Four weeks ago, an editorial entitled "Just say no to toll hike" appeared on these pages. In that column, news of the Lee County Commissioners' plan to raise tolls on three local crossings - including the Sanibel Causeway - was beginning to make big waves across the islands, becoming the hottest topic around town in several years.
According to the Lee County Department of Transportation, revenues on three county crossings - the Sanibel Causeway, Cape Coral Bridge and Midpoint Bridge - are down almost five percent over the past 12 months, a loss of almost $4 million.
As a result, the DOT would like the County Commission to approve adjusting the LeeWay toll discount program. For example, the fee to cross the causeway would jump from $2 to $3 per trip, an increase of 50 percent.
But the problem doesn't seem to be our causeway, with a reported revenue increase of just under one percent. Funds generated by both Cape crossings are down more than four percent.
In the June 11 editorial, we asked the question: Why should Sanibelians, workers and visitors to this island be punished for being a successful component of an obviously flawed toll discount program?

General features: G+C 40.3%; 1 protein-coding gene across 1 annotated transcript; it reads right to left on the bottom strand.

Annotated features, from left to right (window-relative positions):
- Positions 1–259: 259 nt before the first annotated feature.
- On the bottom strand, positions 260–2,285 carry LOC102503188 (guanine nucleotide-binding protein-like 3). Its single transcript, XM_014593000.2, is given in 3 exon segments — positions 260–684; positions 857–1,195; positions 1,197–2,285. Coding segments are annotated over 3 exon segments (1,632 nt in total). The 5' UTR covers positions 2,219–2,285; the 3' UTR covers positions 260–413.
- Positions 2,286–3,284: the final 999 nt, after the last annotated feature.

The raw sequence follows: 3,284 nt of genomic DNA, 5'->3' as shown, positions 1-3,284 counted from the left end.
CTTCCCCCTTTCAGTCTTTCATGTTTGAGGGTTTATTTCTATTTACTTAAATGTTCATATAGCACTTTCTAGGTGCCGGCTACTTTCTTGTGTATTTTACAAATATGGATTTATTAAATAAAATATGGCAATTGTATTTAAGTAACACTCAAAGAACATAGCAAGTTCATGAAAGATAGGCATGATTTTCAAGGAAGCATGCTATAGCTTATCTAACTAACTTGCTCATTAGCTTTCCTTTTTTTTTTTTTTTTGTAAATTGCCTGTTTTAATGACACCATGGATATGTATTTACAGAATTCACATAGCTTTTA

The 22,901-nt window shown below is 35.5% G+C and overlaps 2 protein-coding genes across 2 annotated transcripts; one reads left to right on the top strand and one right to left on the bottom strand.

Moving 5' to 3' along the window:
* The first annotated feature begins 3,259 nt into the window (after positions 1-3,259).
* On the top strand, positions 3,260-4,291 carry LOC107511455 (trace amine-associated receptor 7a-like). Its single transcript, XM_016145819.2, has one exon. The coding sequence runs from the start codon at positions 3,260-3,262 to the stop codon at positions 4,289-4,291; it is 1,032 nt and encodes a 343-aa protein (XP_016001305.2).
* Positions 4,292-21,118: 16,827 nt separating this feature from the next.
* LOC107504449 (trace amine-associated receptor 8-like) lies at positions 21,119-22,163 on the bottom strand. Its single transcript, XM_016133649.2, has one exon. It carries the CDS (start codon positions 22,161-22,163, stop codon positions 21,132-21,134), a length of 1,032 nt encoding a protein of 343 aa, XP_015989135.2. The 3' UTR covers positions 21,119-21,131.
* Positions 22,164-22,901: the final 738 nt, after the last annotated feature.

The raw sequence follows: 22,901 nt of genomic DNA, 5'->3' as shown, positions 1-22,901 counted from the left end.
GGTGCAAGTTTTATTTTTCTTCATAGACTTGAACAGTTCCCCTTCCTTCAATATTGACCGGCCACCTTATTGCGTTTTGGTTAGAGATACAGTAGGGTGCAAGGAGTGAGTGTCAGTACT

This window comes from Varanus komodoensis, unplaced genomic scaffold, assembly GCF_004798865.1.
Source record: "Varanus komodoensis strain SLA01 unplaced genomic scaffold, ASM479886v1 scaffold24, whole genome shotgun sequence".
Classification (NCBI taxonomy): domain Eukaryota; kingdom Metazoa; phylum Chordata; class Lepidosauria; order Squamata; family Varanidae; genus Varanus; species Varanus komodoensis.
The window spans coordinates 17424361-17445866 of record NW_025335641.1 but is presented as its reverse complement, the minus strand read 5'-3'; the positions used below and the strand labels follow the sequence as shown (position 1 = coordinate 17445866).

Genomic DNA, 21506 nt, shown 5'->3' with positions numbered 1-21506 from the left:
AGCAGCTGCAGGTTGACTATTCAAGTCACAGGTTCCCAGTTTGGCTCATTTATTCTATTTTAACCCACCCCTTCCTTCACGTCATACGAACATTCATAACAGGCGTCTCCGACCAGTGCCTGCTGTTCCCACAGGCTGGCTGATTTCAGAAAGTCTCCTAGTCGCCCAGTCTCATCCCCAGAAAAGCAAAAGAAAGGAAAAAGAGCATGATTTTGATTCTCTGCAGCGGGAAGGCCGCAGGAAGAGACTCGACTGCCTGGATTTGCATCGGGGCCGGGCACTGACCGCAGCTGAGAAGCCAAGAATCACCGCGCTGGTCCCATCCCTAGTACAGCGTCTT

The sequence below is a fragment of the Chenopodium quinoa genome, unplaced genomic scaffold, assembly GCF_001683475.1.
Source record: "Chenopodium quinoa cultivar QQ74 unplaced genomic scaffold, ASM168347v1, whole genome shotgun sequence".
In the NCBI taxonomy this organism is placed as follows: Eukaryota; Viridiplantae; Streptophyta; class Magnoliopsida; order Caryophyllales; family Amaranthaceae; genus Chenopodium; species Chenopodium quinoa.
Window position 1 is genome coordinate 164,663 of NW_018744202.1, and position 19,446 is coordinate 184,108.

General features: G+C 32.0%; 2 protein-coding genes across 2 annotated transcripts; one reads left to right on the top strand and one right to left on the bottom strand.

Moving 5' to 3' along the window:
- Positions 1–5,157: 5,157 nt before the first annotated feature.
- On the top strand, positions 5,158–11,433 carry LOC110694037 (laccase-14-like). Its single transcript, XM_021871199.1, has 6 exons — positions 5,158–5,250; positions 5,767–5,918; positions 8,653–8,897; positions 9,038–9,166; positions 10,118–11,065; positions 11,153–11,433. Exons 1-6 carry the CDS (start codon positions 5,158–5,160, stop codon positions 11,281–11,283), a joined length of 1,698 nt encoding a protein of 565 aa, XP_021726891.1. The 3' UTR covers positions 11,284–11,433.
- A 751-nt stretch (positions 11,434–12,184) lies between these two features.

To that end, we encouraged our readers to write to the Lee County Commission to voice their opposition to altering the LeeWay toll discount program.
Commissioner Tammy Hall obviously took note of the opinions being expressed by islanders, so much so that a public hearing on the proposed toll hike has been scheduled to take place on Sanibel.
A meeting between DOT officials and members of the public will take place on Tuesday, July 14 at the Sanibel Community House, located at 2173 Periwinkle Way. It is scheduled to begin at 4 p.m., but due to the large number of participants that are expected to attend, we would like to encourage folks to arrive as early as 3:30 p.m.
(A second toll discount meeting will be held on Wednesday, July 15 at La Venezia, located at 4646 SE 10th Place in Cape Coral starting at 6 p.m.)
We hope that the DOT will be able to answer the many "why" questions that are out there and our citizens will be able to make a strong case against the proposal that has been presented.
Why should the county be looking at picking our pockets when the problem seems to be someone else's pants have holes in them? It's a bad plan - let's let them know just that.
- Reporter editorial